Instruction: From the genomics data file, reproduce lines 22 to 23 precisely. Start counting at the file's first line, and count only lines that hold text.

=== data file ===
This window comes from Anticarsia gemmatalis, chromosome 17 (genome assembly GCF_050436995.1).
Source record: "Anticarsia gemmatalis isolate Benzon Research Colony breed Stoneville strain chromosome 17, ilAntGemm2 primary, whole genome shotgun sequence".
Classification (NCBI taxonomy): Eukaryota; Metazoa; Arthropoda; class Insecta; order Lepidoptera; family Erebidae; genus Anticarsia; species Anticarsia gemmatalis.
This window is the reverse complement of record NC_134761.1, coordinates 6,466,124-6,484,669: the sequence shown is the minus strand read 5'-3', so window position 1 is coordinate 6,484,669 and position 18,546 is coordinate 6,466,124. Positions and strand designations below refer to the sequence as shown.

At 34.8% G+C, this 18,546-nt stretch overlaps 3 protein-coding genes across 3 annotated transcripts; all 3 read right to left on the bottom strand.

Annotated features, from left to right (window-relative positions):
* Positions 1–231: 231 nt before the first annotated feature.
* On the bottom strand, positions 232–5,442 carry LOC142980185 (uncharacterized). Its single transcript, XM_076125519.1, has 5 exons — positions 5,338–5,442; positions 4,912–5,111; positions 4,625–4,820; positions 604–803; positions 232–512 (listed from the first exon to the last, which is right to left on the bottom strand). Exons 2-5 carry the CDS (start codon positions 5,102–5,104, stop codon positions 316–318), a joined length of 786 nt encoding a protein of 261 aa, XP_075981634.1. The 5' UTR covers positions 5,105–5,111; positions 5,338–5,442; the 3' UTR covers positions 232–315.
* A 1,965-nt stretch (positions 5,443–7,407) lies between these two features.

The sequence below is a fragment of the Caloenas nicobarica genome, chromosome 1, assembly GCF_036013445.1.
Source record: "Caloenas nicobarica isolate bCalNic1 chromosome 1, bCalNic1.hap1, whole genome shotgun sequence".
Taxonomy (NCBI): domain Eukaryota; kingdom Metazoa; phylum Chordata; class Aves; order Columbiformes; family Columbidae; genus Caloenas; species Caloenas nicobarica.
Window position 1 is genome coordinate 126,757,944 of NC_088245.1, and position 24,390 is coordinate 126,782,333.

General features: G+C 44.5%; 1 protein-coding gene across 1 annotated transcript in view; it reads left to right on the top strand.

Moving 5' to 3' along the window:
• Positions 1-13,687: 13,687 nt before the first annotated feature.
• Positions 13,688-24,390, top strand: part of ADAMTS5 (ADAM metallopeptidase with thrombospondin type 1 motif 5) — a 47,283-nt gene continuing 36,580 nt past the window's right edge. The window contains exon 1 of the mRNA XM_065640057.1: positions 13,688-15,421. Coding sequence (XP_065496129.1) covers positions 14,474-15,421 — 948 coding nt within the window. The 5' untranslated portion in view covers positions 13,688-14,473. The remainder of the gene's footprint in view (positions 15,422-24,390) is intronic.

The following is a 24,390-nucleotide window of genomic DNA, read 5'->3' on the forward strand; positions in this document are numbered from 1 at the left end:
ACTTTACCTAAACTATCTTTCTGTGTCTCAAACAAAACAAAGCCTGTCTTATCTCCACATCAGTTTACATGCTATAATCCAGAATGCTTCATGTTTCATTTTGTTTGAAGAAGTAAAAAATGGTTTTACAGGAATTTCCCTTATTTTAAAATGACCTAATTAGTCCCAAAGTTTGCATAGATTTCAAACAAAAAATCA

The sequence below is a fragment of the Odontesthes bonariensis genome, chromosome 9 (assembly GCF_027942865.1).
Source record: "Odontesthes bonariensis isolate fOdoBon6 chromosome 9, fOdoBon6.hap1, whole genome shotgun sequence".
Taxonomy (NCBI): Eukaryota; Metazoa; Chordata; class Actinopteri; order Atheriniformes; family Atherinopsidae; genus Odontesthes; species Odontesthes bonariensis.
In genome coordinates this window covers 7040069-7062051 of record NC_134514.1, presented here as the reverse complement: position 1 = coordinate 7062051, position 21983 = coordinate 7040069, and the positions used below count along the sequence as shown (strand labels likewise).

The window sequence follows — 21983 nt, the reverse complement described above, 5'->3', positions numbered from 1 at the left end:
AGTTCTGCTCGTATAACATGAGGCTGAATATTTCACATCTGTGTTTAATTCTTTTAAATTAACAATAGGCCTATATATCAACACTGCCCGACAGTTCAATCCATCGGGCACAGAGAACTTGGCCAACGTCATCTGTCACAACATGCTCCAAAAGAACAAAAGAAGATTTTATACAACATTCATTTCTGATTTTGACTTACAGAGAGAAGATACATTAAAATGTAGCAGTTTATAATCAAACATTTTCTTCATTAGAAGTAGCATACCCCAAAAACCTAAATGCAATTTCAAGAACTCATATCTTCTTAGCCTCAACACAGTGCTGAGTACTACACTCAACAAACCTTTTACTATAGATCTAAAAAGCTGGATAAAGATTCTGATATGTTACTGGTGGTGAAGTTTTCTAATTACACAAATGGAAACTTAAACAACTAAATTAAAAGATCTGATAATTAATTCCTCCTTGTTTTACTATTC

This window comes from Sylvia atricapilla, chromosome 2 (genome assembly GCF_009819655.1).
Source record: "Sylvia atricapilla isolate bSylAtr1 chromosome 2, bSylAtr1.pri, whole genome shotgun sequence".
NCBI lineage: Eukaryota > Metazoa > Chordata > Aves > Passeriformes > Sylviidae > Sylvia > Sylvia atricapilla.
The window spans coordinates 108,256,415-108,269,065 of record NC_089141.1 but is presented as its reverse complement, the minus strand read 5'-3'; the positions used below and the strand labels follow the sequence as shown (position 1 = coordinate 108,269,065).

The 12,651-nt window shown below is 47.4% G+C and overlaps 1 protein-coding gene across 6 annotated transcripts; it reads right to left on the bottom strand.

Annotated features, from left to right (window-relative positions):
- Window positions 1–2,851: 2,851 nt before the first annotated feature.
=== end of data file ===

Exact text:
Taxonomy (NCBI): Eukaryota; Metazoa; Chordata; class Actinopteri; order Atheriniformes; family Atherinopsidae; genus Odontesthes; species Odontesthes bonariensis.
In genome coordinates this window covers 7040069-7062051 of record NC_134514.1, presented here as the reverse complement: position 1 = coordinate 7062051, position 21983 = coordinate 7040069, and the positions used below count along the sequence as shown (strand labels likewise).